The Black and White Portrait

In the days of film, everything was shot in color, with our only option for converting color to black and white were a few paper types that were design for this and none of them produce that great of results.  When you wanted to create a black and white image you had to take it on black and white film to get professional quality look.  It really wasn’t easy a finding lab to print black and white properly, so the whole ordeal made it “special” in a way.  When someone wanted a black and white session, there was more planning that went into it.  Since you were just working with tone and not color,  the fabric that clothing was made out of,  the luster of satin, silks, the reflectivity of sequence made clothing much more important to set the overall look of the image.  Backgrounds had to visually converted in the mind to see what it would look like without color.  The bottom line was it wasn’t easy, so photographers made sure it was done properly.

Enter into the digital world, where most working photographers think of black and white as a simple conversion done in Photoshop or Lightroom with the stroke of a key.  Any client can see any image in black and white in a matter of seconds.  It has become so easy, many photographers don’t take the time to plan an image in black and white, it’s created by chance, looking like a color image that has lost it’s color.  My god, I see seniors with sweaters on, looking like they were doing their yearbook photo converted to black and white in their final portraits!  This is a color image that lost it’s color, not a professional black and white image.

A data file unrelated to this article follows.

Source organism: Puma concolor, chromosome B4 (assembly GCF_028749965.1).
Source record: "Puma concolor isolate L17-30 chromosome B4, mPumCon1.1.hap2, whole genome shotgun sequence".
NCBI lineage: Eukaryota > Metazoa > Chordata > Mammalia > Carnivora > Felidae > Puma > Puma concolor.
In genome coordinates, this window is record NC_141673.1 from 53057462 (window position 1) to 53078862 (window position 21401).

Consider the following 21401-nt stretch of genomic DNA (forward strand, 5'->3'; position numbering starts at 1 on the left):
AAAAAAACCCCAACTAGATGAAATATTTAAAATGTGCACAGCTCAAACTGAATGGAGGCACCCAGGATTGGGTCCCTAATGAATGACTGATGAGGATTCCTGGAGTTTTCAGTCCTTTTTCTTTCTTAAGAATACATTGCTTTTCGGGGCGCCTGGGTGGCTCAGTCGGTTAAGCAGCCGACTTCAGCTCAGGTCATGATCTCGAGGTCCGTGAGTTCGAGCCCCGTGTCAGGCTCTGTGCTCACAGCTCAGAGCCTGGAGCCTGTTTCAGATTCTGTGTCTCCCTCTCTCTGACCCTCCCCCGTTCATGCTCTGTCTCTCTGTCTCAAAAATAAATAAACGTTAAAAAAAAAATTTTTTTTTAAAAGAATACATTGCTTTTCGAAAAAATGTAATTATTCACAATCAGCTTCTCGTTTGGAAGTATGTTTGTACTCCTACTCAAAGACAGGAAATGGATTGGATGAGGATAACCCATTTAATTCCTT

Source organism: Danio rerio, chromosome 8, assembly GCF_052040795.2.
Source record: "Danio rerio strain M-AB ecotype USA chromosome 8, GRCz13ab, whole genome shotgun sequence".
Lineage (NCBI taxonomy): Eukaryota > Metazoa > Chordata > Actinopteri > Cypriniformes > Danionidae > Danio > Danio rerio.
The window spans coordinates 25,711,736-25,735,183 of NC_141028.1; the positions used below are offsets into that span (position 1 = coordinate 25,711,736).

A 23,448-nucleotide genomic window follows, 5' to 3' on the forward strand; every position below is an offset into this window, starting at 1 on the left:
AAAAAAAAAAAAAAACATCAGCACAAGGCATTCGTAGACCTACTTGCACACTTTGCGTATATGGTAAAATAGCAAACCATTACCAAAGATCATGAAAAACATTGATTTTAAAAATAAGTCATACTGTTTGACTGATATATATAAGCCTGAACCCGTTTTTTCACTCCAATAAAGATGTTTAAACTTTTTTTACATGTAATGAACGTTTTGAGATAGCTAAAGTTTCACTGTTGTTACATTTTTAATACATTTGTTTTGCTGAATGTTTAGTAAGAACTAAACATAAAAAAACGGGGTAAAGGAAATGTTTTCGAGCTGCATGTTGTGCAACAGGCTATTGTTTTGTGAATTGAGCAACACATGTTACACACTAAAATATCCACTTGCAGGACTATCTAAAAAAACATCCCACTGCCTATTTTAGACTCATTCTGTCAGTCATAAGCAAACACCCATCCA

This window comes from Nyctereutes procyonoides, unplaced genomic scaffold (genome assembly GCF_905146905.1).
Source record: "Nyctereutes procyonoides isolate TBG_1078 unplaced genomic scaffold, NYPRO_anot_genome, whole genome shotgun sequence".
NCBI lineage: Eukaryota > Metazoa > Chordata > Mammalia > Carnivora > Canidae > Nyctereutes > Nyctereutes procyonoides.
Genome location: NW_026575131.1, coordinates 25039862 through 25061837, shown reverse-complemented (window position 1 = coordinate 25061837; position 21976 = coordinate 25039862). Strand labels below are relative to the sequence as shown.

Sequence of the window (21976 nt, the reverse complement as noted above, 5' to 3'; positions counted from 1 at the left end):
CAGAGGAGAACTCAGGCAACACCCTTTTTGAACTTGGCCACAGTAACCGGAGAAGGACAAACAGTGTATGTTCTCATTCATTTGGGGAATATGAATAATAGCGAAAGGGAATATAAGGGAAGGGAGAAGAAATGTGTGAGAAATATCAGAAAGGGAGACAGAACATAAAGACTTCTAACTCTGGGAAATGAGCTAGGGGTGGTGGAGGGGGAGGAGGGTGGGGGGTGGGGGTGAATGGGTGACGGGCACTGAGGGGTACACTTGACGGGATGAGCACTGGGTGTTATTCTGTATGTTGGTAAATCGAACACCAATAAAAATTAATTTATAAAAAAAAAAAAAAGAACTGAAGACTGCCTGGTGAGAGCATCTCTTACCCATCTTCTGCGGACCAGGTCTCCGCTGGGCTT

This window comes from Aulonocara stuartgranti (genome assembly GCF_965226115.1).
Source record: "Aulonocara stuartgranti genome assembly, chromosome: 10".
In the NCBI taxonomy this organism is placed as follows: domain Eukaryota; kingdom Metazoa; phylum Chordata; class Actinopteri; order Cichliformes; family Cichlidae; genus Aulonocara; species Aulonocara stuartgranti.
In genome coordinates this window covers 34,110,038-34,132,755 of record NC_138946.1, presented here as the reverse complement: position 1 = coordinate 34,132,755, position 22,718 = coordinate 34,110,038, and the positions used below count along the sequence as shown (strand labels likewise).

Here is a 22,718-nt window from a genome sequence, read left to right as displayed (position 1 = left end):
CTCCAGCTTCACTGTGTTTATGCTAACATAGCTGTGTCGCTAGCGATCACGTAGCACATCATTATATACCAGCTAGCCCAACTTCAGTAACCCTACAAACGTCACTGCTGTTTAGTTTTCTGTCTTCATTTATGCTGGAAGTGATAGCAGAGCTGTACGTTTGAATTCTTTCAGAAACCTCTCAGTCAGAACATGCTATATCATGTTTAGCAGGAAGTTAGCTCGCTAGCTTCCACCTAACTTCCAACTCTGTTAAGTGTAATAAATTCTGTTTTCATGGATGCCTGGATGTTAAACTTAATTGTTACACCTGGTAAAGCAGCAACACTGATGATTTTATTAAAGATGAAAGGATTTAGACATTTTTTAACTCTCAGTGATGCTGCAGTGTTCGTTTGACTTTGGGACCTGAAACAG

Clients like black and white image for their unique look, that unique look has to be coordinated with everything within the frame.  A girl in sweater against a classic portrait background in black and white…..that is kind of like a girl in an elegant dress and flat shoes.  Some has given up on fashion and it shows.  When I plan a black and white pose, I start with the client’s clothing.  To me, a black and white should be taken in solid tones, without print, unless the print will add to the look of the portrait.  I prefer if a woman wears a clothing type that is has a luster, satin, silk, sequence, leather, etc. or a heavy texture for men or woman.

I prefer my black and white image have a fashion look, so the background is most often simple, drawing the eye to the subject. Since I am creating a more fashion looking portrait, I use more fashion oriented lighting.  Instead of more standard studio lighting, I use butterfly lighting, spots and ring lights to complete the look I am creating.  When I am done, the black and white I create for my clients look like it was designed to be a black and white image, not a color image that lost it’s color!

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~ by jeffsmithbooks on December 5, 2010.

One Response to “The Black and White Portrait”

  1. Thanks my thoughts too, I always see in black and white when I want to change it, have goofed in lightroom and thanks for the tips and reminders.

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